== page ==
SpiceJet
SpiceJet

Two lessors to domestic carrier SpiceJet are reportedly in talks to terminate contracts and repossess aircrafts over missed payments, a Reuters report has revealed.

According to the report, which has only quoted sources, one of the companies supplying aircrafts to SpiceJet started pulling out planes earlier over the domestic carrier’s inability to pay maintenance fees dues since last year and rentals since last month. The report added that 10 planes could be repossessed.

SpiceJet had a 119-strong fleet at the end of 2019. Its two-dozen lessors include Carlyle Aviation Partners, Aircastle and Avolon, according to industry data provider Cirium.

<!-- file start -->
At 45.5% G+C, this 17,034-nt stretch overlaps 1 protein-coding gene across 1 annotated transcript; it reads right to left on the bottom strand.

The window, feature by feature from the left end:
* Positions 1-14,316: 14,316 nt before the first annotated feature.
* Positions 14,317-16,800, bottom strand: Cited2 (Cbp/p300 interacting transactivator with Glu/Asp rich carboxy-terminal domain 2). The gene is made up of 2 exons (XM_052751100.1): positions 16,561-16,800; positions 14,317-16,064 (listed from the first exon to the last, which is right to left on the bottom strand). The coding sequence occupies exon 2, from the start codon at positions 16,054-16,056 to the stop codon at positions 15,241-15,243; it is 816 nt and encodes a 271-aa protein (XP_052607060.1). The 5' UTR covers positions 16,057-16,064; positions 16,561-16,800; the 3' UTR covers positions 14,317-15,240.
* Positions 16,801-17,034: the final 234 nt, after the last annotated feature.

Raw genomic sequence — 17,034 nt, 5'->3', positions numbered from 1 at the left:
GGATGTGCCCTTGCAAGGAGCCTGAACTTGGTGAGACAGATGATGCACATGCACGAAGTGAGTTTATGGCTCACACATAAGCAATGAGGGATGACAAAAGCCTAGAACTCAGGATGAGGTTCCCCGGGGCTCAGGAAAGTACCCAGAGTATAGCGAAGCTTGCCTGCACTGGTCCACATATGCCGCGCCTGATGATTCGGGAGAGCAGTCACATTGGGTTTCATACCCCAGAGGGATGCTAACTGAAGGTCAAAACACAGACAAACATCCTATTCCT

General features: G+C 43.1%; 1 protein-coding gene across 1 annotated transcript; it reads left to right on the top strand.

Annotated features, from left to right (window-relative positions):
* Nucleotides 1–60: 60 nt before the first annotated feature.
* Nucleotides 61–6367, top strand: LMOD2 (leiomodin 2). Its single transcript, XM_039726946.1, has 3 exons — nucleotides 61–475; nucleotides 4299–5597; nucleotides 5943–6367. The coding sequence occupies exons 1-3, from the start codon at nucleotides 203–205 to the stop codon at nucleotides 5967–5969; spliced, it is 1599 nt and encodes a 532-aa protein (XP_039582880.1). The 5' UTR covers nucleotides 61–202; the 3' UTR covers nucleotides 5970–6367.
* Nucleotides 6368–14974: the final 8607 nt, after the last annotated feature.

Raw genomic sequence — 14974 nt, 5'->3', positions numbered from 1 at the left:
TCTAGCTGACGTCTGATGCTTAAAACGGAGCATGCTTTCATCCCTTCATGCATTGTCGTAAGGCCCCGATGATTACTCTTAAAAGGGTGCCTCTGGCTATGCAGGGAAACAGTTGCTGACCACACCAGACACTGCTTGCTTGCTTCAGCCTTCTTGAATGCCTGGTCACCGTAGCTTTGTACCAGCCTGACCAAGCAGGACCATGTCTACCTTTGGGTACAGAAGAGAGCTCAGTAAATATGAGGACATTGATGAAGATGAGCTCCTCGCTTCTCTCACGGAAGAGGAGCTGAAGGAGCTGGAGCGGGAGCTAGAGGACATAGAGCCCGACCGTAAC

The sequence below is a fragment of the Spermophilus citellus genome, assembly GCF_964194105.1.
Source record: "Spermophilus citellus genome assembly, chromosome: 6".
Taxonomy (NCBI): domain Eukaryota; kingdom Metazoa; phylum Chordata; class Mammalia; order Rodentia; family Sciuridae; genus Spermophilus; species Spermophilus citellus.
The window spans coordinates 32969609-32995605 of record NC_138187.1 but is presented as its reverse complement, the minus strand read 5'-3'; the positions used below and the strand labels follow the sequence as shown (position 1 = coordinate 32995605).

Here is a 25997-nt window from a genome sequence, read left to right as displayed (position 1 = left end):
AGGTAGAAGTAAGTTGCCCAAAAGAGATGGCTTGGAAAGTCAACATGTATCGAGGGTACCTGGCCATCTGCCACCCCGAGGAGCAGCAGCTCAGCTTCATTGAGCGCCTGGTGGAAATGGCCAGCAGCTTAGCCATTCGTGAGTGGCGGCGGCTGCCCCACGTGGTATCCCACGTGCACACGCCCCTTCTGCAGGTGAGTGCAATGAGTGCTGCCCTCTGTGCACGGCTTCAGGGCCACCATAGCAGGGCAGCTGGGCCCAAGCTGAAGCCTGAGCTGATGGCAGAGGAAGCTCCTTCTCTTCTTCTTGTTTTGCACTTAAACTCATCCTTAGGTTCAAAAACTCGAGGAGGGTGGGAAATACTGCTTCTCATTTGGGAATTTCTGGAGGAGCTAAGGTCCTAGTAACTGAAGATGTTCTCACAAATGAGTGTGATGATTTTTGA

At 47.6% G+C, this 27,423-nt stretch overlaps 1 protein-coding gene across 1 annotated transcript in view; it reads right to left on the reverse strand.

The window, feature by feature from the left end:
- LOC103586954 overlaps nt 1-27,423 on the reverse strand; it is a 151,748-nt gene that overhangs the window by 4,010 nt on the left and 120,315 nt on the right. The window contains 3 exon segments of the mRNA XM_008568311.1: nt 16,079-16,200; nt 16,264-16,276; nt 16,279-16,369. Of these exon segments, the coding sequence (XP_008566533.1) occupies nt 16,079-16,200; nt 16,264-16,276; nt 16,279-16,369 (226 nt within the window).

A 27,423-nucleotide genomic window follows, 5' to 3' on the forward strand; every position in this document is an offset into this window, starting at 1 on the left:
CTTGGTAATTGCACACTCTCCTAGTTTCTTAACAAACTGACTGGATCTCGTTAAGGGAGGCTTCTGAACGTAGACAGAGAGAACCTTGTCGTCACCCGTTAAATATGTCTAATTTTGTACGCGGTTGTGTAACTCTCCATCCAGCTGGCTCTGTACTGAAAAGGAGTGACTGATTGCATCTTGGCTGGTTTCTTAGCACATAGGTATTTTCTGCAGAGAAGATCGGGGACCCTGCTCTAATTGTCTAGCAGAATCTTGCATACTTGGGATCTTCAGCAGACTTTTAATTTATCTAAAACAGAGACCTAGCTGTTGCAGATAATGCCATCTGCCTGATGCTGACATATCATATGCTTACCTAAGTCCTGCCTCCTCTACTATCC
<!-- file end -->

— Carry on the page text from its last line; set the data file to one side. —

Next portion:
However, SpiceJet has termed the report as ‘speculative’ and ‘baseless’.

In March, SpiceJet announced that it would be cutting 10-30 per cent salary of all its employees in March, with Chairman Ajay Singh opting for highest 30 per cent trimming in compensation.

SpiceJet has operated 220 flights since the lockdown began, carrying more than 1,850 tonnes of cargo, more than double of all domestic airlines combined. Out of these 61 were international cargo flights.

The airline has operated special cargo flights to and from Abu Dhabi, Kuwait, Singapore, Ho Chi Minh City, Hong Kong and a host of other places carrying vital supplies.

On Apri, 21 SpiceJet announced that it had operated its first international cargo-on-seat flight. “Over 15 tons of cargo was transported from Mumbai to Abu Dhabi, in a moment that is sure to open up many new avenues for the future,” the airline tweeted.

SpiceJet’s challenges in the pandemic crisis come on the heels of a rapid expansion early last year, when it took on around 30 leased planes from bankrupt Jet Airways and became India’s second-largest airline by market share.

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